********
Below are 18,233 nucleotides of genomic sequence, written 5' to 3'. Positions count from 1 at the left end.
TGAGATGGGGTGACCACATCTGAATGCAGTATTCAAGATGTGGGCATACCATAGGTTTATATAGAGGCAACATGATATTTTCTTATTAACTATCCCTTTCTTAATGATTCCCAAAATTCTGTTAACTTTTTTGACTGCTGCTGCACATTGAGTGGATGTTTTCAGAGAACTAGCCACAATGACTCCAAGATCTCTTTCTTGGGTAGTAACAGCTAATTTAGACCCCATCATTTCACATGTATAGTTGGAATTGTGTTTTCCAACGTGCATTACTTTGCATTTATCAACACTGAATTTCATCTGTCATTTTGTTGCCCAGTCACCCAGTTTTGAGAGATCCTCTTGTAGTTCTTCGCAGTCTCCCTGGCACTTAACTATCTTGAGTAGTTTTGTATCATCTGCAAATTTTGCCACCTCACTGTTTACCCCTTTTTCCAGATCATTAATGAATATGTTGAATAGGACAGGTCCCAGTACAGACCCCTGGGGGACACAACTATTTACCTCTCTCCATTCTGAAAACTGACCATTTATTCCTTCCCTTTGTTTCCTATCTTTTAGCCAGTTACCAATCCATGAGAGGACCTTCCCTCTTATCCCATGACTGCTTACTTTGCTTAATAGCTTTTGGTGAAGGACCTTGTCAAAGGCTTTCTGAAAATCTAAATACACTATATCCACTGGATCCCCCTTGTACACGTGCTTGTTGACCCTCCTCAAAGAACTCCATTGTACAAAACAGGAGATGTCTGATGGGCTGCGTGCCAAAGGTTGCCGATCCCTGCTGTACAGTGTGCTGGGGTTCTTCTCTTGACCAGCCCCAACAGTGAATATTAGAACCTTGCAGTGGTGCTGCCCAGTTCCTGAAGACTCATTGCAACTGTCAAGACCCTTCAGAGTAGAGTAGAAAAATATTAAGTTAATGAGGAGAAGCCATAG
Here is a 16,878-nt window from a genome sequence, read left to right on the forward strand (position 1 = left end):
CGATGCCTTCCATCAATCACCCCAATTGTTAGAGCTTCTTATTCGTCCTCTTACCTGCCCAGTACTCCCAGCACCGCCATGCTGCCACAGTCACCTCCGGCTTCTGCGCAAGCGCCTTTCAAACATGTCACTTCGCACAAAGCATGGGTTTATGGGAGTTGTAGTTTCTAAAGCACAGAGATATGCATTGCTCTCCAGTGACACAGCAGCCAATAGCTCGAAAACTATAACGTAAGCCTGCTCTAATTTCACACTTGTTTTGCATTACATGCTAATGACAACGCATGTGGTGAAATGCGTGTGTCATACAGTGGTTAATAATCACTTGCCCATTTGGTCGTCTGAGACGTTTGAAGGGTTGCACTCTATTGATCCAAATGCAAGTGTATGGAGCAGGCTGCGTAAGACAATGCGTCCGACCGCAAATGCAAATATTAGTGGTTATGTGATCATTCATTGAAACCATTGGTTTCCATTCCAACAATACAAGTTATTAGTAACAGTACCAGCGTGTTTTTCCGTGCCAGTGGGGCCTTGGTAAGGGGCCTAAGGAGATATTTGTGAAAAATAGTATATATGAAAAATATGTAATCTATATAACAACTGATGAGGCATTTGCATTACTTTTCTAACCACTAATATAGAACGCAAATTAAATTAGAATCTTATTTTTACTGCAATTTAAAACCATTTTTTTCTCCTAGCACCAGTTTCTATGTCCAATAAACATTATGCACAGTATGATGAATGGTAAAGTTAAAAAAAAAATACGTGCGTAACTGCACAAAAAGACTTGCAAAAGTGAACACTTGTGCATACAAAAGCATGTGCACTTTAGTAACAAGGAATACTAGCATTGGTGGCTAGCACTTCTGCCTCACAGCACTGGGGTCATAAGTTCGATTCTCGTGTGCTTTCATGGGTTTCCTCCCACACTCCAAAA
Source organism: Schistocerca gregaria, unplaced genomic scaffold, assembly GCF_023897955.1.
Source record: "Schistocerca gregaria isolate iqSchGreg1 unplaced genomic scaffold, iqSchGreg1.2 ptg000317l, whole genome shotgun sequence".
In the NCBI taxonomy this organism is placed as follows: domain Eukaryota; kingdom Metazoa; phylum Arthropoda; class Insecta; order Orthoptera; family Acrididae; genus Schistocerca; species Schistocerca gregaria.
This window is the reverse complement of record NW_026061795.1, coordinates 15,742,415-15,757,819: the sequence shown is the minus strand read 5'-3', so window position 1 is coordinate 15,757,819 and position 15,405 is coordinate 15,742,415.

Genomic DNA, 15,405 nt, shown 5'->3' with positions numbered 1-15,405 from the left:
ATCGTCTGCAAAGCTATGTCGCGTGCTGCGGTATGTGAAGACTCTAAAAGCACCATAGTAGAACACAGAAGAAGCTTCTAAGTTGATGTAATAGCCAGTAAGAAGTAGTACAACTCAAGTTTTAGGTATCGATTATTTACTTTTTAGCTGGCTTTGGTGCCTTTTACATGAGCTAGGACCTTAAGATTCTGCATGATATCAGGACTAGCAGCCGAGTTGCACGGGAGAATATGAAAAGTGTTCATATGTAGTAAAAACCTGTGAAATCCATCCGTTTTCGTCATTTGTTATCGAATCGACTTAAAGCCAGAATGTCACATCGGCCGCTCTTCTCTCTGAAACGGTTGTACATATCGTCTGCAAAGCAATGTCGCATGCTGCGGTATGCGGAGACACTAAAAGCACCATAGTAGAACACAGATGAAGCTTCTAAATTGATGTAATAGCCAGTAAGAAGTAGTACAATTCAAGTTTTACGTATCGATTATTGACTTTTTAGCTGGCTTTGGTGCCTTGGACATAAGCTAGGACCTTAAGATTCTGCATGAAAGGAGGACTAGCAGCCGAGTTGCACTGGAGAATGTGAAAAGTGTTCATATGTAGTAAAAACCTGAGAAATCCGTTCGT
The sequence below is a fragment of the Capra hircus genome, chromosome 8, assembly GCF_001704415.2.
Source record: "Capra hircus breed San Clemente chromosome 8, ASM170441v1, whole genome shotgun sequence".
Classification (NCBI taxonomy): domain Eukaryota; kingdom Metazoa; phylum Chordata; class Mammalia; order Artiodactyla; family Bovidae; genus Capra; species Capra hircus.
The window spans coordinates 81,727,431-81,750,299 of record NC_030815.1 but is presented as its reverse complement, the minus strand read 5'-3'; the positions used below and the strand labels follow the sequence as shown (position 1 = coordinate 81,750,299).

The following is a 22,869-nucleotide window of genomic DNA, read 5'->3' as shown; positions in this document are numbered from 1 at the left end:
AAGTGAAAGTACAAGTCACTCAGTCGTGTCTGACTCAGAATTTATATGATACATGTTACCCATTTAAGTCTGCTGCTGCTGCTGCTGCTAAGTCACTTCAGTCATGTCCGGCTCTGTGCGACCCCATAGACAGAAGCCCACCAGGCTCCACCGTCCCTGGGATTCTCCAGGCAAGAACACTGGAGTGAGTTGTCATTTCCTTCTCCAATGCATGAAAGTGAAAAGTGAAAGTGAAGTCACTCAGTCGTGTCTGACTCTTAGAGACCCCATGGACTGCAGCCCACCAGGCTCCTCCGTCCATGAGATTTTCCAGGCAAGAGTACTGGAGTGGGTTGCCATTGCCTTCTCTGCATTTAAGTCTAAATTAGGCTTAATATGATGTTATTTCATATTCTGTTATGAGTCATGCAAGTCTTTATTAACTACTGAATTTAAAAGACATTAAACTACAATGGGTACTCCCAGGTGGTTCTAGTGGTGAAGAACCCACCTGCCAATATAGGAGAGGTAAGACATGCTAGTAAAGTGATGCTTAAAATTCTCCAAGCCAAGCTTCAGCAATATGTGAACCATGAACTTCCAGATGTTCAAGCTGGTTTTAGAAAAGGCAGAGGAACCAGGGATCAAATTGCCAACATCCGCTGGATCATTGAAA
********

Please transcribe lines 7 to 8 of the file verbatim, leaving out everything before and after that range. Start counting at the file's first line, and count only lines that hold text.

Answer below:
In the NCBI taxonomy this organism is placed as follows: domain Eukaryota; kingdom Metazoa; phylum Arthropoda; class Insecta; order Orthoptera; family Acrididae; genus Schistocerca; species Schistocerca gregaria.
This window is the reverse complement of record NW_026061795.1, coordinates 15,742,415-15,757,819: the sequence shown is the minus strand read 5'-3', so window position 1 is coordinate 15,757,819 and position 15,405 is coordinate 15,742,415.